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New and Interesting Movements in American
Fashionable Life– Grand Fete Champetre
at Oakland’s, Baltimore– Summer Fa-
shions and Dresses of the Principal Ladies
Present.
 – Part V 

Such were a few of the principal dresses of the
principal belles present on this important occasion;
and from this slight sketch our fair readers in New
York and elsewhere can form some idea of the bril-
liancy and splendor of the whole affair. By three
o’clock the greater part of the company had ar-
rived, and at that hour the worthy host gave the
signal to commence dancing. the first move in this
important matter was made by twelve couples in
one room; and we think we saw about twelve
couples more in other rooms. Squire C—– had
secured the hand of that beautiful girl, Miss S—–;
  He led her forth in rapture,
  A beauteous maiden there,
  Resplendent as the morning sun,
  Beaming with golden hair.
He seemed highly pleased with his partner, and she
not displeased with him. The “Lady Flora Has-
tings” of America enquired of us, in the hearing of
Miss S—–’s partner, whence came the beautiful
bouquets, and by whom were sent the anonymous
compliments; but of course, Squire C—– knew
nothing of the matter.
One circumstance struck us as somewhat impro-
per, and it was this: that several gentlemen, who
knew a certain lady to he engaged, would persist in
annoying her by their importunities. As a general
rule, it should be avoided as much as possible, and
we hope all will take the hint and act upon it here-
after.
Captain D—– danced elegantly with the beautiful
Miss J—–. Mr. M—– monopolized his charming
and witty sister, and thereby disappointed many
who were anxious to bask in the sun light of her
smiles. the manly M—– led off with the truly
lovely Miss O’D—–. Mr. G—– took the hand of
the fair Miss T—–. The word was given–
“On with the dance, let the joy be unconfined.”
And, indeed, it did seem as if it was let loose with
a vengeance for a time; for never did mortals enter
more fully into the spirit and delights of the scene
that surrounded them, than these who were present
on this occasion. Then

Spirit eyes looked glancing out
Upon the sun lit trees,
And spirit laughter’s wild, sweet shout,
Went sailing down the breeze.

After the cotillion(1), Mr. G—– waltzed exquisite-
ly with Miss—–. Mr. B—– also waltzed with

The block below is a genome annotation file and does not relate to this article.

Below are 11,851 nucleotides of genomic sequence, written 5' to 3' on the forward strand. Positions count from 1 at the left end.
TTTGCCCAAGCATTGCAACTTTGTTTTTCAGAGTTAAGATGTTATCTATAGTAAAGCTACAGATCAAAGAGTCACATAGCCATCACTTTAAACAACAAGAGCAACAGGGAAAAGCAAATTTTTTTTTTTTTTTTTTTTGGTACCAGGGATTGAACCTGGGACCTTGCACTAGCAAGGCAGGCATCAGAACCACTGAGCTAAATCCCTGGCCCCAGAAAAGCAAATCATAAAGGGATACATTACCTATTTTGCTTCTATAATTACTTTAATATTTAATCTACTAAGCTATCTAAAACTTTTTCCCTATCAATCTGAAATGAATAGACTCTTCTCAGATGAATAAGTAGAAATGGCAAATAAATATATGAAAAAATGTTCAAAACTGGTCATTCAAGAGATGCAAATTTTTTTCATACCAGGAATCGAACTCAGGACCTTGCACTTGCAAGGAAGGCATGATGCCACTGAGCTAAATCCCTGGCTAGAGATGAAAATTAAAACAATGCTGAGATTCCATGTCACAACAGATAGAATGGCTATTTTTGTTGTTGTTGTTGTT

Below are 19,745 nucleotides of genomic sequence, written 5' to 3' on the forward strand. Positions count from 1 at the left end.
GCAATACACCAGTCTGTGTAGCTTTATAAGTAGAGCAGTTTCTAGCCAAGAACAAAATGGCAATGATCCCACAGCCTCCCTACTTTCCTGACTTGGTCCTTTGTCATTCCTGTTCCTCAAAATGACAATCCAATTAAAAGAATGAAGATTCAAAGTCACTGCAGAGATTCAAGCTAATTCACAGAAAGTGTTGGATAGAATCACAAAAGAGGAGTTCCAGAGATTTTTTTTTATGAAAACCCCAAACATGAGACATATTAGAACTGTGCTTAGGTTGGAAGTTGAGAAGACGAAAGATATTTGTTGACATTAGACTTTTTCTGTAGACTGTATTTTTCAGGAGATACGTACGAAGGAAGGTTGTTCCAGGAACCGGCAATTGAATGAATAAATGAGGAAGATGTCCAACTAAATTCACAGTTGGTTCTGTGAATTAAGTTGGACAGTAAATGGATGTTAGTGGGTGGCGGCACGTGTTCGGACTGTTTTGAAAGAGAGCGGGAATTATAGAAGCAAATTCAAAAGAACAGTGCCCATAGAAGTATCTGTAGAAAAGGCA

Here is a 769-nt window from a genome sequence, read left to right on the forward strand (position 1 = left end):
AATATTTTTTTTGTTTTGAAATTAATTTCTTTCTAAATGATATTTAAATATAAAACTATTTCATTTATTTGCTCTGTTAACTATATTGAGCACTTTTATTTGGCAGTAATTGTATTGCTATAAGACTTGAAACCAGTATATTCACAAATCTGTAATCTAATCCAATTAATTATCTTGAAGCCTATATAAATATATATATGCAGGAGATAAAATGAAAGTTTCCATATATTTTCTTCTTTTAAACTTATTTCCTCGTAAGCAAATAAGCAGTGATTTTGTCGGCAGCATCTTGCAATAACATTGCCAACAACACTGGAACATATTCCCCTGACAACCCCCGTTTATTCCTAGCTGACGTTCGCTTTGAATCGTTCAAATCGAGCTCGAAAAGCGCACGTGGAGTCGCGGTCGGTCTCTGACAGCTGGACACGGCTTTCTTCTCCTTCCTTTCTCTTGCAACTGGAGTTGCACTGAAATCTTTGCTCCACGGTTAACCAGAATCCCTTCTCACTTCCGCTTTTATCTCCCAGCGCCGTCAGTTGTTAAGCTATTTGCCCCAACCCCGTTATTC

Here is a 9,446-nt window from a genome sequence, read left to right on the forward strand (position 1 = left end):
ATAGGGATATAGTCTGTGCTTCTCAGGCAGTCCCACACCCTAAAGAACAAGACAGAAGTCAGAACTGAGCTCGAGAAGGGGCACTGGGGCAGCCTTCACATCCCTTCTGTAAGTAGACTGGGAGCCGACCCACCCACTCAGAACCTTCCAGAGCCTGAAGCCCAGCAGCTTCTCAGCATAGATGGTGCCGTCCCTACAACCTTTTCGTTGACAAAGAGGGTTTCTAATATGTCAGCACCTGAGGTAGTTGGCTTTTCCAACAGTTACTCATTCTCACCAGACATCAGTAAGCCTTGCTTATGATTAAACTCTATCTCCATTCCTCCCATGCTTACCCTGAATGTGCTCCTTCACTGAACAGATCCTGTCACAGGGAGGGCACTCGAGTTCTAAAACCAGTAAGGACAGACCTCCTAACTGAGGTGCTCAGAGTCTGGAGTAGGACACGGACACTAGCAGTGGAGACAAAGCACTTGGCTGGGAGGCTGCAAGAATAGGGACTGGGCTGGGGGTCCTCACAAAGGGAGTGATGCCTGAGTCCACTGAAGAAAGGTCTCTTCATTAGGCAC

a lady almost as stiff as himself. And thus the mer-
ry time ran on until the dejeuner was announced;
and to judge of the way in which all hastened to it,
the sight and sound were universally welcome –
The table was laid out in a magnificent manner, and
every choice viand and rare delicacy of the season,
graced that famous festal board. After they had
waited on the ladies in a gallant and most attentive
manner, the gentlemen fell to on their own hook, and
as Col. Napier says in his “Peninsular War”—then
was seen the energy with which hungry gentlemen
can eat. Every thing was first rate, except the
champagne, and that was by no means contempti-
ble. After this exhilarating liquor had gone round
freely, the wit began to flow and the mirth to fly.—
The motto seemed to be—

Let us drink and be merry—dance, laugh and rejoice,
With claret and sherry, theorbo and voice;
This changeable world to our joys is unjust,
All pleasure’s uncertain, all soon will be dust.
And he that laughs most, displace the most sense,
For we shall be nothing a hundred years hence.

“Hello B—–,” said Captain D—–, “where have
you been to?” “Just surveying the country,” said
he of steeple-chace notoriety; “but it wouldn’t do
to carry away Rothschild’s silver service, as you
did at Aylesburg, when you were an old Nimrod,”
said the conveyancer. “Don’t understand your
meaning,” chimed in Mr. H., “but never mind, I’ll
show you something you’ll understand, and I hope
appreciate; Mr. B—–, allow me to introduce you
to Miss G—–, who has many qualities that you ad-
mire.” Captain D—– took the hand of Mrs. A—–,
and another set was soon made up, and the dance
went on again with more spirit than ever.
____________________________________
was kept up with astonishing spirit to the last. It
would be impossible to do justice to all who looked
lovely and danced exquisitely on this really delight-
ful day. None seemed more pleased than the wor-
thy host and his fair lady, and we trust they may of-
ten experience as much pleasure in as short a time—
They achieved a great triumph, and what on happed
it’s value was, that to the majority it was compara-
tively unexpected; and we can only say of it, as the
poet says,

“Pleasure that comes unlocked for
Is thrice welcome! And if it stir the heart—
If aught be there that may hereafter, in a darker hour,
Wake recollection with a pleasing sigh—‘tis treasured up
Among the things most precious; and the day it came
Is noted as a white day in our lives.”

~Thank you again Keri for this wonderful transcription!

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(1)cotillion: an elaborate dance with frequent changing of partners carried out under the leadership of one couple at formal balls.